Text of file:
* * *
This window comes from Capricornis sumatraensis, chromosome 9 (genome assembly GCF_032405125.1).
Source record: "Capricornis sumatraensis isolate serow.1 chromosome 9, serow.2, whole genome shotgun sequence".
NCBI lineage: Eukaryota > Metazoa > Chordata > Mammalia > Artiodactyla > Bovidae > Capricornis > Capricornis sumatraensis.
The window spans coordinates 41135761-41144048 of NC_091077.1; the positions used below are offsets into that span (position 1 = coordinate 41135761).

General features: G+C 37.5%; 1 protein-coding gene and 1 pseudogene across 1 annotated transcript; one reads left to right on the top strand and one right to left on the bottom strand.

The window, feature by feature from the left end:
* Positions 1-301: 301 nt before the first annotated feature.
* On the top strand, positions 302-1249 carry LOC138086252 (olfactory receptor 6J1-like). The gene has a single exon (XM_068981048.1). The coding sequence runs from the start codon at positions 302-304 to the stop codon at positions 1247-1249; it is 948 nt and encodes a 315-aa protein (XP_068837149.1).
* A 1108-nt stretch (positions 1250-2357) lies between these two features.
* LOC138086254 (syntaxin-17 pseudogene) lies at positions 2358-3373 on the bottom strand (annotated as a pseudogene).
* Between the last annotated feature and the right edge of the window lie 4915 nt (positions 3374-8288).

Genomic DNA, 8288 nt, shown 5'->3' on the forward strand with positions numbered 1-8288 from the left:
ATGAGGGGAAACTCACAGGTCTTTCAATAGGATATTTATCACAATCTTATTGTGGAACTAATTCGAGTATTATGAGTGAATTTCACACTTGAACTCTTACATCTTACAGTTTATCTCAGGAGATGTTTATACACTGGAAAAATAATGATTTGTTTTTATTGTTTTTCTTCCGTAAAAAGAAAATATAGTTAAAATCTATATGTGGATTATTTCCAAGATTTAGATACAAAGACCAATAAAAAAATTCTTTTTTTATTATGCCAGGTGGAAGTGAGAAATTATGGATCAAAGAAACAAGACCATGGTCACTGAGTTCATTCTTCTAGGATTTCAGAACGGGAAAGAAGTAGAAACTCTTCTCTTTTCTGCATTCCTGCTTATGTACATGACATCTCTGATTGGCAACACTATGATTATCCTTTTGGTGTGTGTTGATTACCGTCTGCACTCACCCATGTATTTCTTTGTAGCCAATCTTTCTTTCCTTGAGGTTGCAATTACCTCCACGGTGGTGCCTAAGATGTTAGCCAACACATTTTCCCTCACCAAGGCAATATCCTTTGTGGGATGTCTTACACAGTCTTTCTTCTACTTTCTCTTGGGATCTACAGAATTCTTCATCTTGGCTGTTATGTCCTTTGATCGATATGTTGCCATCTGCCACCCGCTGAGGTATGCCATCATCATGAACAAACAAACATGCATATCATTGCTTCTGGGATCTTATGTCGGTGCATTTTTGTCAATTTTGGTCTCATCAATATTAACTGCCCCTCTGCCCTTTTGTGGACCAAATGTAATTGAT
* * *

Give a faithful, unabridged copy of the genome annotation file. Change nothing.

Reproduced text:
This window comes from Capricornis sumatraensis, chromosome 9 (genome assembly GCF_032405125.1).
Source record: "Capricornis sumatraensis isolate serow.1 chromosome 9, serow.2, whole genome shotgun sequence".
NCBI lineage: Eukaryota > Metazoa > Chordata > Mammalia > Artiodactyla > Bovidae > Capricornis > Capricornis sumatraensis.
The window spans coordinates 41135761-41144048 of NC_091077.1; the positions used below are offsets into that span (position 1 = coordinate 41135761).

General features: G+C 37.5%; 1 protein-coding gene and 1 pseudogene across 1 annotated transcript; one reads left to right on the top strand and one right to left on the bottom strand.

The window, feature by feature from the left end:
* Positions 1-301: 301 nt before the first annotated feature.
* On the top strand, positions 302-1249 carry LOC138086252 (olfactory receptor 6J1-like). The gene has a single exon (XM_068981048.1). The coding sequence runs from the start codon at positions 302-304 to the stop codon at positions 1247-1249; it is 948 nt and encodes a 315-aa protein (XP_068837149.1).
* A 1108-nt stretch (positions 1250-2357) lies between these two features.
* LOC138086254 (syntaxin-17 pseudogene) lies at positions 2358-3373 on the bottom strand (annotated as a pseudogene).
* Between the last annotated feature and the right edge of the window lie 4915 nt (positions 3374-8288).

Genomic DNA, 8288 nt, shown 5'->3' on the forward strand with positions numbered 1-8288 from the left:
ATGAGGGGAAACTCACAGGTCTTTCAATAGGATATTTATCACAATCTTATTGTGGAACTAATTCGAGTATTATGAGTGAATTTCACACTTGAACTCTTACATCTTACAGTTTATCTCAGGAGATGTTTATACACTGGAAAAATAATGATTTGTTTTTATTGTTTTTCTTCCGTAAAAAGAAAATATAGTTAAAATCTATATGTGGATTATTTCCAAGATTTAGATACAAAGACCAATAAAAAAATTCTTTTTTTATTATGCCAGGTGGAAGTGAGAAATTATGGATCAAAGAAACAAGACCATGGTCACTGAGTTCATTCTTCTAGGATTTCAGAACGGGAAAGAAGTAGAAACTCTTCTCTTTTCTGCATTCCTGCTTATGTACATGACATCTCTGATTGGCAACACTATGATTATCCTTTTGGTGTGTGTTGATTACCGTCTGCACTCACCCATGTATTTCTTTGTAGCCAATCTTTCTTTCCTTGAGGTTGCAATTACCTCCACGGTGGTGCCTAAGATGTTAGCCAACACATTTTCCCTCACCAAGGCAATATCCTTTGTGGGATGTCTTACACAGTCTTTCTTCTACTTTCTCTTGGGATCTACAGAATTCTTCATCTTGGCTGTTATGTCCTTTGATCGATATGTTGCCATCTGCCACCCGCTGAGGTATGCCATCATCATGAACAAACAAACATGCATATCATTGCTTCTGGGATCTTATGTCGGTGCATTTTTGTCAATTTTGGTCTCATCAATATTAACTGCCCCTCTGCCCTTTTGTGGACCAAATGTAATTGAT